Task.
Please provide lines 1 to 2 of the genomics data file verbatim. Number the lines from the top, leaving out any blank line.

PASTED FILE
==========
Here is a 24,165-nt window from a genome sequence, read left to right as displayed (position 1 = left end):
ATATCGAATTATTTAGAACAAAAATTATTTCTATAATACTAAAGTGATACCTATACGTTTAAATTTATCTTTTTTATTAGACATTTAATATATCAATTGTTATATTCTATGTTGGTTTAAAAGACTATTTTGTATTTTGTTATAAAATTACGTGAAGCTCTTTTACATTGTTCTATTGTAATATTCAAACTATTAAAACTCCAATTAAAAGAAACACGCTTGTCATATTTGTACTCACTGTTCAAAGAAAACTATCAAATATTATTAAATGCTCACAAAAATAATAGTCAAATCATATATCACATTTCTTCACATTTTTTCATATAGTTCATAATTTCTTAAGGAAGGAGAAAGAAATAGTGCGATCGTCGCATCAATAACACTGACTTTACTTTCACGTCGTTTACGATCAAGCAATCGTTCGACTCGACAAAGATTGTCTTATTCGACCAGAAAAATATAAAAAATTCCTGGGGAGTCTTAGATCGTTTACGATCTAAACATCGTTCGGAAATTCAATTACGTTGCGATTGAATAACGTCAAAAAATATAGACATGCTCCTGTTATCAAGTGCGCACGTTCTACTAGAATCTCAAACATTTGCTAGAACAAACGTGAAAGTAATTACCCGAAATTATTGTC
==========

Here is a 24,165-nt window from a genome sequence, read left to right as displayed (position 1 = left end):
ATATCGAATTATTTAGAACAAAAATTATTTCTATAATACTAAAGTGATACCTATACGTTTAAATTTATCTTTTTTATTAGACATTTAATATATCAATTGTTATATTCTATGTTGGTTTAAAAGACTATTTTGTATTTTGTTATAAAATTACGTGAAGCTCTTTTACATTGTTCTATTGTAATATTCAAACTATTAAAACTCCAATTAAAAGAAACACGCTTGTCATATTTGTACTCACTGTTCAAAGAAAACTATCAAATATTATTAAATGCTCACAAAAATAATAGTCAAATCATATATCACATTTCTTCACATTTTTTCATATAGTTCATAATTTCTTAAGGAAGGAGAAAGAAATAGTGCGATCGTCGCATCAATAACACTGACTTTACTTTCACGTCGTTTACGATCAAGCAATCGTTCGACTCGACAAAGATTGTCTTATTCGACCAGAAAAATATAAAAAATTCCTGGGGAGTCTTAGATCGTTTACGATCTAAACATCGTTCGGAAATTCAATTACGTTGCGATTGAATAACGTCAAAAAATATAGACATGCTCCTGTTATCAAGTGCGCACGTTCTACTAGAATCTCAAACATTTGCTAGAACAAACGTGAAAGTAATTACCCGAAATTATTGTC